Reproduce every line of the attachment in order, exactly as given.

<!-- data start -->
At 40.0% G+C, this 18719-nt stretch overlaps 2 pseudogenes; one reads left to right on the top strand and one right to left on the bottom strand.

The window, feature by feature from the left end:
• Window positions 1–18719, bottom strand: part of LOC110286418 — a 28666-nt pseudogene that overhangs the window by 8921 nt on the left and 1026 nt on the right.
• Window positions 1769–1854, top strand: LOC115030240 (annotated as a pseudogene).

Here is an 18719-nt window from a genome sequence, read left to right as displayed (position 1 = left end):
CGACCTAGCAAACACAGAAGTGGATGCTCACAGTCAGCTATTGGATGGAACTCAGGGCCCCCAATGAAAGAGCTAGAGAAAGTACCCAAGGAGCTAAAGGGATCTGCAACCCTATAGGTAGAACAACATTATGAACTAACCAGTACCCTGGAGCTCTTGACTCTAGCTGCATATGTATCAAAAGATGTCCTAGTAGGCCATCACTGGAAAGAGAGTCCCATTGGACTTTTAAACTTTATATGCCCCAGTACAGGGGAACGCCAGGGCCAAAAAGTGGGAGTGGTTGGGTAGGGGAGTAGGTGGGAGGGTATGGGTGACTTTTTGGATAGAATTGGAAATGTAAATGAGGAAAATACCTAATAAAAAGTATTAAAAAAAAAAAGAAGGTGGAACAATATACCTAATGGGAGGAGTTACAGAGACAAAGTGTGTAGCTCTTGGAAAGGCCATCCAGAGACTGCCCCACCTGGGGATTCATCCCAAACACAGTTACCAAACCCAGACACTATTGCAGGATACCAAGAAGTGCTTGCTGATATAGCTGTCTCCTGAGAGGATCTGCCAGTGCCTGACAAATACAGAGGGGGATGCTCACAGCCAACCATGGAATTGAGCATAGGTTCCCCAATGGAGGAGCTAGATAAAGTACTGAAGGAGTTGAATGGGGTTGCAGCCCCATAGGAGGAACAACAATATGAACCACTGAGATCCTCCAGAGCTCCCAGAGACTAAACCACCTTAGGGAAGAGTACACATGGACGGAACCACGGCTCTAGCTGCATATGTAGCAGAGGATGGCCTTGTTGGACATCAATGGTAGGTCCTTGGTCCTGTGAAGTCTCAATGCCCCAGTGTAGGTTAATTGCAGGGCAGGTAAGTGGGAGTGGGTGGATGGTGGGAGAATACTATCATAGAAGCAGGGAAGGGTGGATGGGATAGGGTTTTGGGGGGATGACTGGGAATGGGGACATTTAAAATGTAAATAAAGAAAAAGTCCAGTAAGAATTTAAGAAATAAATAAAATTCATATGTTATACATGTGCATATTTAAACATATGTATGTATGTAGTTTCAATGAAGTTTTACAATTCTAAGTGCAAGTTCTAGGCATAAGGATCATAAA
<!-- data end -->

At 40.0% G+C, this 18719-nt stretch overlaps 2 pseudogenes; one reads left to right on the top strand and one right to left on the bottom strand.

The window, feature by feature from the left end:
• Window positions 1–18719, bottom strand: part of LOC110286418 — a 28666-nt pseudogene that overhangs the window by 8921 nt on the left and 1026 nt on the right.
• Window positions 1769–1854, top strand: LOC115030240 (annotated as a pseudogene).

Here is an 18719-nt window from a genome sequence, read left to right as displayed (position 1 = left end):
CGACCTAGCAAACACAGAAGTGGATGCTCACAGTCAGCTATTGGATGGAACTCAGGGCCCCCAATGAAAGAGCTAGAGAAAGTACCCAAGGAGCTAAAGGGATCTGCAACCCTATAGGTAGAACAACATTATGAACTAACCAGTACCCTGGAGCTCTTGACTCTAGCTGCATATGTATCAAAAGATGTCCTAGTAGGCCATCACTGGAAAGAGAGTCCCATTGGACTTTTAAACTTTATATGCCCCAGTACAGGGGAACGCCAGGGCCAAAAAGTGGGAGTGGTTGGGTAGGGGAGTAGGTGGGAGGGTATGGGTGACTTTTTGGATAGAATTGGAAATGTAAATGAGGAAAATACCTAATAAAAAGTATTAAAAAAAAAAAGAAGGTGGAACAATATACCTAATGGGAGGAGTTACAGAGACAAAGTGTGTAGCTCTTGGAAAGGCCATCCAGAGACTGCCCCACCTGGGGATTCATCCCAAACACAGTTACCAAACCCAGACACTATTGCAGGATACCAAGAAGTGCTTGCTGATATAGCTGTCTCCTGAGAGGATCTGCCAGTGCCTGACAAATACAGAGGGGGATGCTCACAGCCAACCATGGAATTGAGCATAGGTTCCCCAATGGAGGAGCTAGATAAAGTACTGAAGGAGTTGAATGGGGTTGCAGCCCCATAGGAGGAACAACAATATGAACCACTGAGATCCTCCAGAGCTCCCAGAGACTAAACCACCTTAGGGAAGAGTACACATGGACGGAACCACGGCTCTAGCTGCATATGTAGCAGAGGATGGCCTTGTTGGACATCAATGGTAGGTCCTTGGTCCTGTGAAGTCTCAATGCCCCAGTGTAGGTTAATTGCAGGGCAGGTAAGTGGGAGTGGGTGGATGGTGGGAGAATACTATCATAGAAGCAGGGAAGGGTGGATGGGATAGGGTTTTGGGGGGATGACTGGGAATGGGGACATTTAAAATGTAAATAAAGAAAAAGTCCAGTAAGAATTTAAGAAATAAATAAAATTCATATGTTATACATGTGCATATTTAAACATATGTATGTATGTAGTTTCAATGAAGTTTTACAATTCTAAGTGCAAGTTCTAGGCATAAGGATCATAAA